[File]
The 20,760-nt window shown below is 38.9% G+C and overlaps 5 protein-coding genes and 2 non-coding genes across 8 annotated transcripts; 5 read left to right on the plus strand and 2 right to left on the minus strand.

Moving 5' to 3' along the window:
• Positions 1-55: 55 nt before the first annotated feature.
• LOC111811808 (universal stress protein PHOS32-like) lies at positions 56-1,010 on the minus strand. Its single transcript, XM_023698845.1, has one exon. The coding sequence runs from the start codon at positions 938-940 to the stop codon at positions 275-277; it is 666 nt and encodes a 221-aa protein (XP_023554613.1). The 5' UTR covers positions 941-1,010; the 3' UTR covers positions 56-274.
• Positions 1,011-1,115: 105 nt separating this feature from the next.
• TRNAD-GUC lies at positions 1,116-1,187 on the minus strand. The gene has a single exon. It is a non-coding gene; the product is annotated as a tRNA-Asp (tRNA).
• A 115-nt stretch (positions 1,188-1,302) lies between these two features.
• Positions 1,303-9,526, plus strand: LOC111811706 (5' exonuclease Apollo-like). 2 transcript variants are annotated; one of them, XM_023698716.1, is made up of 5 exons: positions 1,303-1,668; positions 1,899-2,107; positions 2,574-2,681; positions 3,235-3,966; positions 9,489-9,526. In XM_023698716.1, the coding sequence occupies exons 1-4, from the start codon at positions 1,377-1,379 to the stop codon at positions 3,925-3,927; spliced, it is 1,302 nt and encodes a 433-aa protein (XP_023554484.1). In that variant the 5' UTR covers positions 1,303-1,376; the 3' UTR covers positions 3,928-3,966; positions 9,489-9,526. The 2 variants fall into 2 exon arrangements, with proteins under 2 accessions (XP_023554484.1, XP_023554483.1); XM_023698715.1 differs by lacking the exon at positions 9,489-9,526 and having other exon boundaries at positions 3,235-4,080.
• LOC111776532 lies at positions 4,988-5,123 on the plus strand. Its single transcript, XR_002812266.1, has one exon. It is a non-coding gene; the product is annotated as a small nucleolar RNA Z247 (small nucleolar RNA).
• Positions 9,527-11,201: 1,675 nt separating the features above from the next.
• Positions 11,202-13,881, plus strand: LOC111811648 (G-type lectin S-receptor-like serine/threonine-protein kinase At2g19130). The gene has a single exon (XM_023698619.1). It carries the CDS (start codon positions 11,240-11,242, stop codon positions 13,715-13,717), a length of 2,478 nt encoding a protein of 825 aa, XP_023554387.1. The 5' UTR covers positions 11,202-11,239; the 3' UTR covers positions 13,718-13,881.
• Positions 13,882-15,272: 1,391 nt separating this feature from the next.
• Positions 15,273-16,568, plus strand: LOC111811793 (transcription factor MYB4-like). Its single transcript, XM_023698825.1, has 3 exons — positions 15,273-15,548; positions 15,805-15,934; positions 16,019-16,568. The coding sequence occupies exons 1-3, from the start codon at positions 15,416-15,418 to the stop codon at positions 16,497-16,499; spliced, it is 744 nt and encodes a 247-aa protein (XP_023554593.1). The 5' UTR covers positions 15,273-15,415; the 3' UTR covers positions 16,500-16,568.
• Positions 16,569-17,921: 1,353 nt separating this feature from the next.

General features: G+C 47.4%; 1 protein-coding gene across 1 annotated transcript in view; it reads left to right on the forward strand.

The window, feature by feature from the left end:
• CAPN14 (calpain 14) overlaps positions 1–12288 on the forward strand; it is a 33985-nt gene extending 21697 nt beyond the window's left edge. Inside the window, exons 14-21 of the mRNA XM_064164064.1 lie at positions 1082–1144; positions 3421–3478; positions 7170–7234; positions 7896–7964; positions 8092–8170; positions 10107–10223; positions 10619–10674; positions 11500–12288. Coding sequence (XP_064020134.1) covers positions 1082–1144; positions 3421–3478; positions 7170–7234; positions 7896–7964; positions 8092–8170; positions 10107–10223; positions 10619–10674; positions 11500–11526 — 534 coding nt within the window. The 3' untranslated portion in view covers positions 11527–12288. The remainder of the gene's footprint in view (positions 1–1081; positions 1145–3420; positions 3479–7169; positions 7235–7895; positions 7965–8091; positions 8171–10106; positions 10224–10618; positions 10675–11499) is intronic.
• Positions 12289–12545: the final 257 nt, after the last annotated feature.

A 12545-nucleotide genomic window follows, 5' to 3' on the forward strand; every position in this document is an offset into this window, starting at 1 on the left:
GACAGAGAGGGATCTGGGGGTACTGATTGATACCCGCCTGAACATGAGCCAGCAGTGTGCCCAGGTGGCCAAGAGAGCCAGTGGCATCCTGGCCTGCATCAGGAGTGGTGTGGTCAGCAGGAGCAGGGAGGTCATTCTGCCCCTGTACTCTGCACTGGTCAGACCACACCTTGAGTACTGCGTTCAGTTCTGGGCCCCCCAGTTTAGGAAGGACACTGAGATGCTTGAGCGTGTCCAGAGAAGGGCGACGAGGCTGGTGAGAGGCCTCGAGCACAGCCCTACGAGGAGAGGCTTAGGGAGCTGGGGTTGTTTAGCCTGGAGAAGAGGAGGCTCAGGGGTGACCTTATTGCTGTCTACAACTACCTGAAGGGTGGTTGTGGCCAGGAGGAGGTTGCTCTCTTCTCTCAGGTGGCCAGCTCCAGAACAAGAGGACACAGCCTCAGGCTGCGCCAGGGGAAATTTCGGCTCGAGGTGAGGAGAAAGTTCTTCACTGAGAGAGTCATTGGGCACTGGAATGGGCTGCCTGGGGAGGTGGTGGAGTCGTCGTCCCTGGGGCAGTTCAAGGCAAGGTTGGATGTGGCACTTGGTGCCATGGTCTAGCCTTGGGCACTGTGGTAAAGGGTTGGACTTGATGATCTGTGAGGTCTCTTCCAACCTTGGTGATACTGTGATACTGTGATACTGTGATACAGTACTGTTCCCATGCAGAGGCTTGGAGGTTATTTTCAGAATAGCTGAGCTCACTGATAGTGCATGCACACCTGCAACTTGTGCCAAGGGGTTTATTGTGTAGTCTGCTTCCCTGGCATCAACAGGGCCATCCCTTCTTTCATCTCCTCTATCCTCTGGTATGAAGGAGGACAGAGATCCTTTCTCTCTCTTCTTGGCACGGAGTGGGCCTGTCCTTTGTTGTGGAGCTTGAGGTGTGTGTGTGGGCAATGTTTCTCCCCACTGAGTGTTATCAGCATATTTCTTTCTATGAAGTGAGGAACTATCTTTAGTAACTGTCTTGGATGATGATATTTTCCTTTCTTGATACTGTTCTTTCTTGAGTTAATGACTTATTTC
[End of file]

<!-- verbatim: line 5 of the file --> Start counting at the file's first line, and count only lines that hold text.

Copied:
• Positions 1,011-1,115: 105 nt separating this feature from the next.